Abstract Cancer is one of the prominent noncommunicable diseases and is responsible for more than 8 million deaths each year worldwide. It is expected to impact up to 22 million people annually by 2030, and more than 60% of new patient cases will be in Asia, Africa, and Central and South America. Despite improvements in the delivery of care to children in low- and middle-income countries, survival of those with cancer is as low as 10%; a figure that is in stark contrast to overall childhood cancer survival rates in North America and Western Europe. Although many factors are contributing to this disparity, access to well-educated health-care workers, knowledgeable in both antineoplastic and supportive care, particularly nutritional assessment and therapy, is necessary for effective treatment and reduced morbidities of children with cancer. To this end, we identify approaches for advancing nutritional care such as building nutritional capacity and education as well as advancing rigorous nutritional science through the establishment of multicountry research groups among pediatric oncology units located in low- and middle-income countries. The global burden of cancer in children is expected to rise with recent projections estimating that 6.7 million incident cases will be diagnosed between 2015 and 2030 (1). The great majority of these patient cases (at least 90%) will be in low- and middle-income countries (LMICs) where improvements in access to care, training of health-care professionals, and elements of supportive care have led to clinically significant gains in survival for children with cancer in several regions across the globe. However, in many of these regions, endemic rates of undernutrition remain at high levels, and several micronutrient deficiencies are prevalent. At the same time, the rapid increase of obesity in LMICs leaves clinicians faced with managing the double burden of malnutrition and initiating treatment for cancer. A broader definition of malnutrition was established by the World Health Organization (WHO) and the Food and Agriculture Organization of the United Nations to address the coexistence of undernutrition (inclusive of wasting, stunting, and micronutrient deficiencies) and overweight and obesity (imbalance of energy, proteins, and micronutrients) and their implications with the growing global challenge of noncommunicable diseases. Nutritional status is a measurable and modifiable factor that is often not considered during treatment and its clinical impact undervalued because in part to the competing demands on clinicians in LMICs. Addressing poor nutrition in LMICs is complex because of its multifactorial nature. In most cases, remediating undernutrition is a straightforward task; however, food insecurity, low socioeconomic status, and restricted availability of trained nutritionists and medical nutrition therapy often limits the initiation and effectiveness of clinical interventions. Resource allocation is further constrained because of poorly established nutritional monitoring systems, which preclude clinicians and investigators from determining the true prevalence of malnutrition throughout the spectrum of cancer care. Refining our understanding of nutritional status in children in LMICs and its clinical impact is an essential component of cancer care especially as an increasing number of pediatric cancer units are established in resource-limited settings. Clinical Impact of Malnutrition and Barriers in LMICs The prevalence of undernutrition at diagnosis has been reported to be as high as 75% among children in LMICs. Undernutrition is associated with greater abandonment of therapy (2) and increased treatment-related toxicity and mortality (3–5). Studies conducted in high-income countries (HICs) indicate that overnutrition (overweight and obesity) is associated with poorer outcomes in children with cancer, although there is currently a paucity of equivalent data in LMICs (6). Improving the nutritional status of children with cancer in LMICs enhances their prospects for survival (7) as has been demonstrated also in the HIC setting (8). Therefore, monitoring the nutritional status of children undergoing treatment for cancer is crucial for delivering optimal care. Nutritional monitoring data can be used as a basis for developing research in pediatric oncology aimed at disentangling relationships between nutritional status, therapeutic efficacy, prognosis, and survival. However, a barrier facing clinicians and investigators in LMICs, exemplified by Central America and India, is that global growth charts may not reflect the growth patterns of children because of genetic differences or a lack of appropriate normative data for children greater than 5 years of age, such as for arm anthropometry. Assessing nutritional status accurately and cost-effectively poses challenges in LMICs where simple measures such as arm anthropometry are used when more sophisticated methods, like analysis of body composition by dual-energy x-ray absorptiometry, are unavailable. Likewise, successful strategies for redressing malnutrition should be culturally appropriate and should take advantage of local resources in the form of ready-to-use therapeutic foods (RUTF). Screening for malnutrition, assessment of nutritional status, and the adequacy of interventions should be subject to rigorous analysis in the form of clinical trials. Cancer treatment needs to be adapted to the nutritional status of the child (eg, multimicronutrient supplementation for obese children and lipid-based multimicronutrient supplements for undernourished children). Models to Advance Nutritional Capacity, Education, and Research in LMICs A multitiered approach is necessary to comprehensively address the role of nutrition in pediatric cancer. Increasing capacity and education of clinicians in LMICs is an essential first step in moving forward in nutrition for pediatric cancer care and research. In September 2018, the WHO established a global initiative for childhood cancer. With support from St Jude Children’s Research Hospital, this initiative is advancing the establishment of pediatric cancer units in LMICs to ensure access to high-quality care and financing and stable drug supply for children in these regions. Specific to building nutritional capacity, the International Initiative for Pediatrics and Nutrition has been established at the Columbia University Irving Medical Center to increase the availability of well-trained clinicians in nutritional care related to pediatric cancer as well as to create a global platform for advancing high-quality research in nutritional science and pediatric oncology. These efforts are complemented by leading global organizations, such as the International Society of Pediatric Oncology, which have provided an effective forum through their annual and regional meetings to host workshops on nutrition, thereby expanding attendees’ clinical knowledge, fostering collaborations, and advancing scientific exchange on compelling research questions. Taken together, these represent illustrative examples and opportunities to improve outcomes for children with cancer in LMICs while advancing nutritional science with pioneering research. Regional and local nongovernmental agencies are key partners in advancing nutritional initiatives in LMICs, particularly as these relate to securing access to food and medical devices essential for the nutritional management of a child with cancer. For example, providing lunches and rations to children with cancer and their families in India reduced the incidence of abandonment of therapy, thus improving outcomes for children undergoing treatment at Tata Memorial Center, one of the largest cancer centers in Asia (9). Similar activities have been instituted in Tegucigalpa, Honduras, through the support of the International Initiative for Pediatrics and Nutrition and local nongovernmental agencies. Comparable models are under development in several pediatric cancer units located in sub-Saharan Africa. Such activities can be scaled up through the agency of Childhood Cancer International, a consortium of more than 170 organizations devoted to supporting children with cancer and their families worldwide. Global Opportunities for Advancing Nutritional Science High-quality scientific data on the impact of nutrition on children with cancer is relatively limited in LMICs. Data derived from dietary assessments and blood samples taken for monitoring and assessing nutritional status can be used to investigate the metabolic effects of all forms of malnutrition and its impact on treatment efficacy and prognosis. Advances in understanding the impact of the human metabolome and microbiome assessed via noninvasive techniques using stool, urine, saliva, and human milk collections is a promising yet understudied area in pediatric oncology (10). Obesity is a growing epidemic with a total of 640 million adults (a sixfold increase since 1975) and 110 million children and adolescents now estimated to be obese worldwide (11). The role of obesity and metabolic dysfunction on cancer outcomes is an area of growing interest in adult oncology and is gaining increased attention with respect to pediatric oncology. An expert panel convened by the International Agency for Research on Cancer and the WHO concluded recently that there is “sufficient” evidence of a causal relationship between obesity and tumors of the gastric cardia, colon, liver, gallbladder, pancreas, postmenopausal breast, corpus uteri, ovary, and kidney, as well as multiple myeloma, esophageal adenocarcinoma, and meningioma (11). It is estimated that obesity accounts directly for at least 15% of these tumors, and this attributable fraction is expected to increase significantly in the coming decades. There are currently limited data on the impact of obesity and metabolic health on childhood cancer outcomes, but given the now established link between obesity and cancers in adults, as well as the impact of obesity on the metabolic milieu, it is plausible that obesity and metabolic dysfunction could be important determinants of prognosis in children with cancer (6). The microbiome and metabolome have been identified as priority areas of inquiry with respect to oncology and stem cell transplant (12–14). Some intriguing studies have already been conducted on the interaction of the gut microbiome and metabolome with nutritional status in children, and these can serve as a basis for initiating studies in children with cancer in LMICs (15). For example, in more than 100 Malawian twin pairs who were discordant for kwashiorkor, the gut microbiomes and metabolic functions in the malnourished children “matured” transiently with the administration of a peanut-based RUTF but regressed when the RUTF ceased. Further, the fecal samples from children with kwashiorkor led to marked weight loss when transplanted into gnotobiotic mice, and this was ameliorated transiently with RUTF (16). These observations support a potential causal role for the gut microbiome in the malnutrition of kwashiorkor and suggest that, when studying the impact of malnutrition on cancer outcomes in children, the intestinal microbiome should be considered as an important effect modifier. Another area of opportunity for global collaboration is that of the metabolome. Metabolic profiling may also represent an important future research area in the application of nutrition to pediatric oncology. A number of small-scale studies have been performed within this domain. For example, the utility of urinary metabolic phenotypes was demonstrated in a case-control study that compared nourished and undernourished children in Brazil. This study reported that urinary N-methyl-nicotinamide and β-aminoisobutyric acid represent promising biomarkers for predicting short-term growth outcomes in undernourished children and for identifying children destined for further growth shortfalls (17). Further, Testa and colleagues (18) evaluated the relationship between nutritional status, gingival health, and the composition of oral microbiota in children from a deprived area of Argentina and found statistically significant differences in some of the main periodontal pathogen species between eutrophic and undernourished children. These studies demonstrate that markers of nutritional status may have utility for the prediction of phenotypes relevant to clinical outcomes in childhood cancer patients. The assembly of high-quality patient cohorts with the collection of biological specimens (blood, urine, stool, and saliva) and longitudinal outcome data could serve as a platform for establishing innovative new studies on the role of nutrition and metabolic health on cancer in childhood. To advance any of these fields, large, diverse datasets are necessary. The aforementioned initiatives present a unique opportunity to advance these understudied areas and offer real potential for the creation of new knowledge that will lead directly to additional strategies in the effective therapeutic armamentarium available for children with cancer. Nutritional status has proven to be a risk factor and potential prognostic indicator for clinical outcomes in children with cancer. Based on the existing literature, it is evident that nutritional programs are an essential component of pediatric cancer units. This is of utmost importance in LMICs where malnutrition is notably more prevalent and the clinician to patient ratio is considerably lower than is observed in HICs. Effective models have been established to advance both nutritional clinical care and research in pediatric oncology. Efforts made in this arena will undoubtedly improve outcomes for children with cancer in LMICs while also increasing our understanding of the epidemiology and biological mechanisms essential to both nutritional science and pediatric oncology. Funding This work was supported by the Tamarind Foundation (EJL) and American Cancer Society (grant number 127000-MRSG-14–157-01-CCE to EJL). Notes Affiliations of authors: Department of Pediatrics and Epidemiology, Institute of Human Nutrition, Columbia University Medical Center, New York, NY (EJL); Nutrition and Metabolism Section, International Agency for Research on Cancer, Lyon, France (GM, IH); Department of Pediatrics, McMaster University, Hamilton, ON (RB). 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Google Scholar Crossref Search ADS PubMed WorldCat © The Author(s) 2019. Published by Oxford University Press. All rights reserved. For permissions, please email: email@example.com This article is published and distributed under the terms of the Oxford University Press, Standard Journals Publication Model (https://academic.oup.com/journals/pages/open_access/funder_policies/chorus/standard_publication_model)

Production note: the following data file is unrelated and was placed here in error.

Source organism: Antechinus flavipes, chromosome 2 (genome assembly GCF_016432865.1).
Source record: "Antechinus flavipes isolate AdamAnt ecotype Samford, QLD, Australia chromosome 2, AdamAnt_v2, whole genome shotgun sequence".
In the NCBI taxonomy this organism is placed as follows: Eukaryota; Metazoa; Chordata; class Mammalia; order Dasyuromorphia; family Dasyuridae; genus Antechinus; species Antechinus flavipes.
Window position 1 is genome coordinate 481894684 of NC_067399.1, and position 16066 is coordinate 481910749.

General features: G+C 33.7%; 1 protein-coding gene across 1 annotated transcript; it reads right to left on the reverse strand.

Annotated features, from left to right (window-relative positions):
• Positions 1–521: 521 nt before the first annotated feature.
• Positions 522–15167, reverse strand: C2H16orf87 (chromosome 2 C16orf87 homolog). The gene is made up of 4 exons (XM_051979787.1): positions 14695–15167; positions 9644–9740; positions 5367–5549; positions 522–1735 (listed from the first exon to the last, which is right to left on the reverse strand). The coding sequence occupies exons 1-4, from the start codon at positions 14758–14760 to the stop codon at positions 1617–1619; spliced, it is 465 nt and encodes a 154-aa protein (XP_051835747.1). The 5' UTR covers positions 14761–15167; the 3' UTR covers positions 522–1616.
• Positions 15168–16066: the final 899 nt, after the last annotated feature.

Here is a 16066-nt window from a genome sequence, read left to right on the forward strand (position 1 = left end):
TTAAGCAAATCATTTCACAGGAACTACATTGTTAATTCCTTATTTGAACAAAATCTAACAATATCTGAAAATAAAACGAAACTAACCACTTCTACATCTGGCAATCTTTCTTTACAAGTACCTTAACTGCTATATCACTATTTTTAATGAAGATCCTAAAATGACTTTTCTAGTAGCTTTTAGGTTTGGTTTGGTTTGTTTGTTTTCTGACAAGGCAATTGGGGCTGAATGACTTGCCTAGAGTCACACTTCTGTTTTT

JNCI Monographs – Oxford University Press
Published: Sep 1, 2019